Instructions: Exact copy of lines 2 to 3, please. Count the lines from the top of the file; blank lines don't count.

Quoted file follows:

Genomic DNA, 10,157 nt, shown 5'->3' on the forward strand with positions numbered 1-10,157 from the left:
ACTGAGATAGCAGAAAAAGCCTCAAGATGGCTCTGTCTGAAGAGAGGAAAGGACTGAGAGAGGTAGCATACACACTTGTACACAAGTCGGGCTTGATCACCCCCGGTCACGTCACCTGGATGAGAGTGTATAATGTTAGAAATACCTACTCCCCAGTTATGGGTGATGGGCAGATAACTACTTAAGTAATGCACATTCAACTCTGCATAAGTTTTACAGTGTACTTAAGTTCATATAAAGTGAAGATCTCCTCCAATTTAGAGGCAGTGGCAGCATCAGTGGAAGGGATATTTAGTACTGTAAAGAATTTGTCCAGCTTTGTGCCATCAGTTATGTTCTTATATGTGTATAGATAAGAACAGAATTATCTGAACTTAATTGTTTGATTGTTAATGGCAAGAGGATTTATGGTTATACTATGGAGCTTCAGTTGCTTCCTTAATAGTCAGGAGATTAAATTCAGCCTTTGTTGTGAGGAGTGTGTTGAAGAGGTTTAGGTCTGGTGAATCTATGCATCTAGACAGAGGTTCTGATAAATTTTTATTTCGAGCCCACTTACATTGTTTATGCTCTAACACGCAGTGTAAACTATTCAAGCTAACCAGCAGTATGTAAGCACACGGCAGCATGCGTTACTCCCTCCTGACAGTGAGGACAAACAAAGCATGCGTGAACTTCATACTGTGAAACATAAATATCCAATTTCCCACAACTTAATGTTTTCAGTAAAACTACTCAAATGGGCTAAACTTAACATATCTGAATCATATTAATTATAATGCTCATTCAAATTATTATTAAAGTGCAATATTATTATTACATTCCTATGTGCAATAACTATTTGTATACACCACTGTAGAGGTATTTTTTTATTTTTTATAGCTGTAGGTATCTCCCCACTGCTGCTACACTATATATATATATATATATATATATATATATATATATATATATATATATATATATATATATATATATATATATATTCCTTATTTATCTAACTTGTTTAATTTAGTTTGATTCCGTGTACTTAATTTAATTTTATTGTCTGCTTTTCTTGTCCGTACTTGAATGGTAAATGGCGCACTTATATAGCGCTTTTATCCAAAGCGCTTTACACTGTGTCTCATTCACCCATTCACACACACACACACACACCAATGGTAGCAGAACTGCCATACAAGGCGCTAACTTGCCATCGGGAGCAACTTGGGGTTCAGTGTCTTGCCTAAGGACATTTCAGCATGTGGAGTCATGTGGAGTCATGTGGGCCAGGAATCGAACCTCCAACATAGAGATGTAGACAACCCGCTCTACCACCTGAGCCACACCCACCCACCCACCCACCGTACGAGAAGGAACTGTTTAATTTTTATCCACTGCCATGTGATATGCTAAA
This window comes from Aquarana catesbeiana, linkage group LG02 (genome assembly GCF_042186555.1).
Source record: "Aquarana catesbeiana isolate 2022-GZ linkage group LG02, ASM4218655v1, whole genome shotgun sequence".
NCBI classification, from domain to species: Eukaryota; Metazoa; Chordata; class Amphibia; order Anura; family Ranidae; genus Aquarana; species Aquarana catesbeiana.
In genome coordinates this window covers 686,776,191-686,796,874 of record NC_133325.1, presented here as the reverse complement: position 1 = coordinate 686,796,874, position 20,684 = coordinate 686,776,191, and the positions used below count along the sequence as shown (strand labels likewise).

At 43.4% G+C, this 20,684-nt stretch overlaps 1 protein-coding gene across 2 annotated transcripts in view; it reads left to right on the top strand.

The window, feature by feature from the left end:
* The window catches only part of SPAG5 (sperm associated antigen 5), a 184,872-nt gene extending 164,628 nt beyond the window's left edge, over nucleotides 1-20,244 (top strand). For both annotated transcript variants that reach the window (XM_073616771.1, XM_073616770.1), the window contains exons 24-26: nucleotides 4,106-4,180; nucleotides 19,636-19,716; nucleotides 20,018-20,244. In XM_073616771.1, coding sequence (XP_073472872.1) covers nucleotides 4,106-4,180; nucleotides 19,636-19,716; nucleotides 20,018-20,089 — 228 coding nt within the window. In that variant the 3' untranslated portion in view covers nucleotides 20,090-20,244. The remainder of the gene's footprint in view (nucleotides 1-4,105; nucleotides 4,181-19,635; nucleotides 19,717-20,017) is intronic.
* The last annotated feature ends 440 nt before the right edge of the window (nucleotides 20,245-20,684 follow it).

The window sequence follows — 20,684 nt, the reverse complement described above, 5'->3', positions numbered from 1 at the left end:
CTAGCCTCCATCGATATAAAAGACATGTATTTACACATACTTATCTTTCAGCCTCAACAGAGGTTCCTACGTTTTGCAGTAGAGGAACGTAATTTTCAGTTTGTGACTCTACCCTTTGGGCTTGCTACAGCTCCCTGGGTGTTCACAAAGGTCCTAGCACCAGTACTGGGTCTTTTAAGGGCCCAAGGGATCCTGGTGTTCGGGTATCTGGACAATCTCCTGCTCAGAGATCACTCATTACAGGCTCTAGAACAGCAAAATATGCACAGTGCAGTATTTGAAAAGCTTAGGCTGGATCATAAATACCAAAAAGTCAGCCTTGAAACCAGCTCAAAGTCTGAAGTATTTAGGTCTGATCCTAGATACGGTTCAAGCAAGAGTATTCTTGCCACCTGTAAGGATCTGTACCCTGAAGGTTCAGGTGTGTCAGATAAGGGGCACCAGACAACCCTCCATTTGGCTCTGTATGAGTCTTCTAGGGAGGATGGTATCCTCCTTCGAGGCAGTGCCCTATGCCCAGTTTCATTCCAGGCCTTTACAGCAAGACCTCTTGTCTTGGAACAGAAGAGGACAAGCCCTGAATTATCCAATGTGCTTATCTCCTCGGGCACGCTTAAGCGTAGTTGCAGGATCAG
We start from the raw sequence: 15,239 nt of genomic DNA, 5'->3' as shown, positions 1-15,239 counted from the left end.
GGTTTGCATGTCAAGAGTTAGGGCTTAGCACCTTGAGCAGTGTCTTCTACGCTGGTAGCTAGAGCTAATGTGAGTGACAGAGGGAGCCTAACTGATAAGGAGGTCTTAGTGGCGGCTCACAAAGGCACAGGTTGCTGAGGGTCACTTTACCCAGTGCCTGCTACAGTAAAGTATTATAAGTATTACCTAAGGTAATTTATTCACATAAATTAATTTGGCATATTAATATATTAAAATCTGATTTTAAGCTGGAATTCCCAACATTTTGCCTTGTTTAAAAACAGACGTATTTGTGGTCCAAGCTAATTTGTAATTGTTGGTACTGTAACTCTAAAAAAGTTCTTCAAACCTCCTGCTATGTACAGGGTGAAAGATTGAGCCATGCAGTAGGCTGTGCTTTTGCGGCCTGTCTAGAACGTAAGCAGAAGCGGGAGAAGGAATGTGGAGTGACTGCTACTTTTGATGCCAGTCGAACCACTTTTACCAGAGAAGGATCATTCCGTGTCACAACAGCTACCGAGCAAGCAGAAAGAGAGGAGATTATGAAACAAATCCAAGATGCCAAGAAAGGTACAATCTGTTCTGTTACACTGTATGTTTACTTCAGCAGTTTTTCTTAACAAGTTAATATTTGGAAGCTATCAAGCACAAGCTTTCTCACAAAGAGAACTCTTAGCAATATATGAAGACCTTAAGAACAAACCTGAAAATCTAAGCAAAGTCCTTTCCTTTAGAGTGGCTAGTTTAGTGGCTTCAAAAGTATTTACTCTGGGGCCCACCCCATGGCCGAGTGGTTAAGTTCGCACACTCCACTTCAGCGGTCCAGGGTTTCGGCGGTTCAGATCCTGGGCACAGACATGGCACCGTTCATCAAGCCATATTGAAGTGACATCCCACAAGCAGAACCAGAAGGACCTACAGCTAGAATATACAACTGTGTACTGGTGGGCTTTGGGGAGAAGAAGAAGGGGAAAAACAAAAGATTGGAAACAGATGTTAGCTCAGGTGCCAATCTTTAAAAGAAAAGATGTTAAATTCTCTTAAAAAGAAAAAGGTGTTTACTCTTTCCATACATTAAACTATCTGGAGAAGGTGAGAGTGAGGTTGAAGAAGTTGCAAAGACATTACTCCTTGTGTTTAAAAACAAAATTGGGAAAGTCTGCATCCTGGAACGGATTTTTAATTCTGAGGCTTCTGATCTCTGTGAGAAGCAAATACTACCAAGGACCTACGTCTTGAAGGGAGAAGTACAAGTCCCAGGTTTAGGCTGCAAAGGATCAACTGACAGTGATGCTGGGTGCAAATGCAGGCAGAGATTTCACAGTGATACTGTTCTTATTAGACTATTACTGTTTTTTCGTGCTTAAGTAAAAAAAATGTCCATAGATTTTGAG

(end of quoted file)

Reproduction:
ACTGAGATAGCAGAAAAAGCCTCAAGATGGCTCTGTCTGAAGAGAGGAAAGGACTGAGAGAGGTAGCATACACACTTGTACACAAGTCGGGCTTGATCACCCCCGGTCACGTCACCTGGATGAGAGTGTATAATGTTAGAAATACCTACTCCCCAGTTATGGGTGATGGGCAGATAACTACTTAAGTAATGCACATTCAACTCTGCATAAGTTTTACAGTGTACTTAAGTTCATATAAAGTGAAGATCTCCTCCAATTTAGAGGCAGTGGCAGCATCAGTGGAAGGGATATTTAGTACTGTAAAGAATTTGTCCAGCTTTGTGCCATCAGTTATGTTCTTATATGTGTATAGATAAGAACAGAATTATCTGAACTTAATTGTTTGATTGTTAATGGCAAGAGGATTTATGGTTATACTATGGAGCTTCAGTTGCTTCCTTAATAGTCAGGAGATTAAATTCAGCCTTTGTTGTGAGGAGTGTGTTGAAGAGGTTTAGGTCTGGTGAATCTATGCATCTAGACAGAGGTTCTGATAAATTTTTATTTCGAGCCCACTTACATTGTTTATGCTCTAACACGCAGTGTAAACTATTCAAGCTAACCAGCAGTATGTAAGCACACGGCAGCATGCGTTACTCCCTCCTGACAGTGAGGACAAACAAAGCATGCGTGAACTTCATACTGTGAAACATAAATATCCAATTTCCCACAACTTAATGTTTTCAGTAAAACTACTCAAATGGGCTAAACTTAACATATCTGAATCATATTAATTATAATGCTCATTCAAATTATTATTAAAGTGCAATATTATTATTACATTCCTATGTGCAATAACTATTTGTATACACCACTGTAGAGGTATTTTTTTATTTTTTATAGCTGTAGGTATCTCCCCACTGCTGCTACACTATATATATATATATATATATATATATATATATATATATATATATATATATATATATATATATATATATATATATTCCTTATTTATCTAACTTGTTTAATTTAGTTTGATTCCGTGTACTTAATTTAATTTTATTGTCTGCTTTTCTTGTCCGTACTTGAATGGTAAATGGCGCACTTATATAGCGCTTTTATCCAAAGCGCTTTACACTGTGTCTCATTCACCCATTCACACACACACACACACACCAATGGTAGCAGAACTGCCATACAAGGCGCTAACTTGCCATCGGGAGCAACTTGGGGTTCAGTGTCTTGCCTAAGGACATTTCAGCATGTGGAGTCATGTGGAGTCATGTGGGCCAGGAATCGAACCTCCAACATAGAGATGTAGACAACCCGCTCTACCACCTGAGCCACACCCACCCACCCACCCACCGTACGAGAAGGAACTGTTTAATTTTTATCCACTGCCATGTGATATGCTAAA
This window comes from Aquarana catesbeiana, linkage group LG02 (genome assembly GCF_042186555.1).